Here’s to building an all-star team…

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14 responses to “The hiring process I’ve used over 10,000 times: 7 steps to hire right the first time”

March 9, 2021 at 8:22 am

Hey Noah, thanks a lot for recommending this article to me. I got some very useful informations out of it that I will integrate in my work for my clients!

Question: Do you always use written tasks / tasks that require a written answer in the first stage of filtering? Or would you use something else if you would be looking for sales people or support or else?

Im thinking like sending a short video or solving a task, writing short code, etc..

Best regards from Germany


Casey Ames
April 3, 2018 at 9:48 am

Hey Noah,

Great post. Definitely following this protocol for making my 2nd hire at Harkla. It’s the special needs company that you did a website teardown with at DCBKK 2 years ago run by the short dude.

You could automate this even a little more by using YAMM for sending all the emails in one go straight from Google Sheets. I have no affiliation with them, but use the tool a lot.


Brian Brereton
July 13, 2017 at 11:13 am

I’d love to know how someone applied this (exact) process to hiring a salesperson

Ellen Stebbins
June 20, 2017 at 8:23 am

Noah, we used this exact process for hiring our marketing communications manager. We had over 90 people apply on LinkedIn, but only 15 of them actually followed instructions. Of the 15 only 12 filled out the Google form and We were able to narrow down the pool to 8. We ruled out 3 solely based on personality and had a second interview with five. They were all fabulous but we think we got the perfect fit. She starts Monday. Thank you thank you thank you for this! I am sharing it with everyone I know that is hiring ! Brilliant!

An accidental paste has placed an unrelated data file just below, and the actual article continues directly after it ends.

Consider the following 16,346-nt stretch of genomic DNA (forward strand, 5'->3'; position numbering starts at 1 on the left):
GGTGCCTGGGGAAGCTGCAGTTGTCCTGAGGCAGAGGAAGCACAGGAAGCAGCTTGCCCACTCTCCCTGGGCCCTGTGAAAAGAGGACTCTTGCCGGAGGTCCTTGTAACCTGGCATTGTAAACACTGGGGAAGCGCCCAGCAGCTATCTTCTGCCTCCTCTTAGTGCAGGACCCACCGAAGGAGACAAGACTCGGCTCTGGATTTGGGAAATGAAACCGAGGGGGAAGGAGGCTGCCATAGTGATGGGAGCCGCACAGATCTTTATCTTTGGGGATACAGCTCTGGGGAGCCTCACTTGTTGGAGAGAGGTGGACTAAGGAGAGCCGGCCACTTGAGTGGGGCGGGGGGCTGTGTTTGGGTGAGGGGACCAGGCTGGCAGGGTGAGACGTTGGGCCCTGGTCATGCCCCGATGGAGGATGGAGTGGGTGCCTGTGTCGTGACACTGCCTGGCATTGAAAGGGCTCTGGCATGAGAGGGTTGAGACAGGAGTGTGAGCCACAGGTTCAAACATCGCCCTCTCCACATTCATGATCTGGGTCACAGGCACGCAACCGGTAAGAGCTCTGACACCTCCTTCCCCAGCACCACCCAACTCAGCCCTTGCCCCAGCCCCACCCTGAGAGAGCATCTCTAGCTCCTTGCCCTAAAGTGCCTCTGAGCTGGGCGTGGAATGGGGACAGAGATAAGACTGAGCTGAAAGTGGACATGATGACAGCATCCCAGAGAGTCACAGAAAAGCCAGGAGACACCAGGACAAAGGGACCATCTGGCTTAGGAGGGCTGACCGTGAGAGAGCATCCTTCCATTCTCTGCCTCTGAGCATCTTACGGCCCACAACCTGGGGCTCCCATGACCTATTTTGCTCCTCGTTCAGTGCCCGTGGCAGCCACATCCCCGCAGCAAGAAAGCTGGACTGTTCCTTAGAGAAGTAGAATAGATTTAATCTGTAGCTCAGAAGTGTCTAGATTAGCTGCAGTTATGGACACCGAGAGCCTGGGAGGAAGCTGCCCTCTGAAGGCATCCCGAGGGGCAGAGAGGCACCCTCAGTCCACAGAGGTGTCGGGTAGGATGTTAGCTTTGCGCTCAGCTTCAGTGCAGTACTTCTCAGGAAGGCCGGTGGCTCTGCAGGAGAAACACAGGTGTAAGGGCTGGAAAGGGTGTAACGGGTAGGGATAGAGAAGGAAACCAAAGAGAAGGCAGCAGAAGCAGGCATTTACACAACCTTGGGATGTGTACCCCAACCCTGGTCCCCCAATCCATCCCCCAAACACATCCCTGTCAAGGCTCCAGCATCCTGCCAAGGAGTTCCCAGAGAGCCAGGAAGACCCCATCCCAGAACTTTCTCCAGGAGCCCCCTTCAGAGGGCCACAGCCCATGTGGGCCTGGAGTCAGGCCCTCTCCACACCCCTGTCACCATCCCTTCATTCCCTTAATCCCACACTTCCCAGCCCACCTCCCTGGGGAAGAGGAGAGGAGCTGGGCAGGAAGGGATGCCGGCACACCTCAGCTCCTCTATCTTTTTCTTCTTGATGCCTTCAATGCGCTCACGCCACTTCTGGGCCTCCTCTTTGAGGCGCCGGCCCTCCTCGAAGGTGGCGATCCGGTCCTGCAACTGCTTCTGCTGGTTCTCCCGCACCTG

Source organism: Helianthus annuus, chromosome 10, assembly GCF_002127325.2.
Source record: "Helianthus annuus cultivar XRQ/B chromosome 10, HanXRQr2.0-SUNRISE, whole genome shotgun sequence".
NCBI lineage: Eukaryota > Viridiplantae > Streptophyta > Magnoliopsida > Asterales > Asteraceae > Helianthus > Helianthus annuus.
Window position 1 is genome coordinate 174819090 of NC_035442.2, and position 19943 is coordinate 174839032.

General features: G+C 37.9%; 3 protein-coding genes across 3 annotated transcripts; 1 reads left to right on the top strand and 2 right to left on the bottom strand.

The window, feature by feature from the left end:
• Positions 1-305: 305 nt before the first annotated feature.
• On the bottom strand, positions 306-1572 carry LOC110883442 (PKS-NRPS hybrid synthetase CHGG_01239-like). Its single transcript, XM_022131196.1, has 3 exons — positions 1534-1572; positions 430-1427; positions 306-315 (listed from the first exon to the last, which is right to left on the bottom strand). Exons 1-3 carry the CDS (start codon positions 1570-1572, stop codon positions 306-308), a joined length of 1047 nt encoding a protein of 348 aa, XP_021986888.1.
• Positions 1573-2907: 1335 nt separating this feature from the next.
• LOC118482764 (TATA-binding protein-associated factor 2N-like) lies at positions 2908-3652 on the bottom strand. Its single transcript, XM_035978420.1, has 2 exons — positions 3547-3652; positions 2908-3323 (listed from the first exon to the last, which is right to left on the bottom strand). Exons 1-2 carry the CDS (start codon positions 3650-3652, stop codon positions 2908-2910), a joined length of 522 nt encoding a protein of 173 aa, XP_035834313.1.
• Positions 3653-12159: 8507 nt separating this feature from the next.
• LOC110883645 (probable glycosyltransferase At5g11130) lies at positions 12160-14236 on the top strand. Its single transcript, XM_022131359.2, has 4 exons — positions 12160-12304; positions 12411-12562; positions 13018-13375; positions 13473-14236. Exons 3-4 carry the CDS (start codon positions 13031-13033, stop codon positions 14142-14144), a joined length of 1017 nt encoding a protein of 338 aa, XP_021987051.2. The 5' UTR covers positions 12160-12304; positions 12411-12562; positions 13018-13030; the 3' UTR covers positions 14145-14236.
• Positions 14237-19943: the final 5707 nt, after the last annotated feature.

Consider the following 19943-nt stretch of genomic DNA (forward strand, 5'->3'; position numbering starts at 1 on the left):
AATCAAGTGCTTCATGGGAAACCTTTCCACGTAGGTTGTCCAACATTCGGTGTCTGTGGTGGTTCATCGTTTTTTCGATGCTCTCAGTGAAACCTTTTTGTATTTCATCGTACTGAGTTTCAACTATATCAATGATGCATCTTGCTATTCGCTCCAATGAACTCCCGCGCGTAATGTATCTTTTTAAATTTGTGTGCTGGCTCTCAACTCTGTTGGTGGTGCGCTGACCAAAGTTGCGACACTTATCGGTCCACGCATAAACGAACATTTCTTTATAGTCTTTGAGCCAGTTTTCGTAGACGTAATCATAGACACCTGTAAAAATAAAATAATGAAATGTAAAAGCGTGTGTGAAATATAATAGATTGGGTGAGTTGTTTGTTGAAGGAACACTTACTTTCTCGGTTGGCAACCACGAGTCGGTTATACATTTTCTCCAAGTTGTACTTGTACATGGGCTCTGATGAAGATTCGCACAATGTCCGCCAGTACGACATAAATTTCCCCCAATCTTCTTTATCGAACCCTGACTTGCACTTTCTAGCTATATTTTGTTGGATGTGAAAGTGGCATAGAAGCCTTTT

Brian Brereton
July 13, 2017 at 11:14 am

Any way to get the exact wordings/tasks you used?

Mark Lauerman
April 24, 2017 at 8:27 am

Noah – Good stuff, as always. I am adding a couple of peeps in the next two months. I am planning to use the process you have laid out here.

Zak Walters
April 9, 2017 at 9:22 pm

mmm tacos

April 9, 2017 at 11:56 am

I’ve been having issues hiring A+ people so I’m literally using this framework verbatim.
Keep up the great work, I’m loving the podcast and the more frequent blog posts!

March 31, 2017 at 10:23 am

This is insanely good information, and actually better than pretty much any buisness book that I’ve read (and paid for) on hiring. Thanks again for taking the time and effort to create the content that you do!

Will Chou
March 31, 2017 at 8:58 am


These articles are getting better and your blog has been more consistent. Last year, I’d check here very often and it was dead. Rarely, were there no posts.

What will it take for you to accept a guest post on your blog? What type of article are you looking for?

April 4, 2017 at 8:56 am


I think you should read through the blog, craft a guest post for Noah that looks like it fits in and helps people, and submit it to him for possible consideration/inclusion. As you can see from this article, people who take the initiative and go above and beyond are the ones who attract someone’s attention.

April 4, 2017 at 2:08 pm

Consider it done, Coolio. Tally-ho!

March 30, 2017 at 4:38 am

Very practical article. Thanks Noah! Greetings from Poland 🙂

Aira Bongco
March 29, 2017 at 2:13 am

It is all about asking the right questions and trying their services to see if they can do the job. If they can do it, then it is just a matter of seeing if they can follow through with their promise.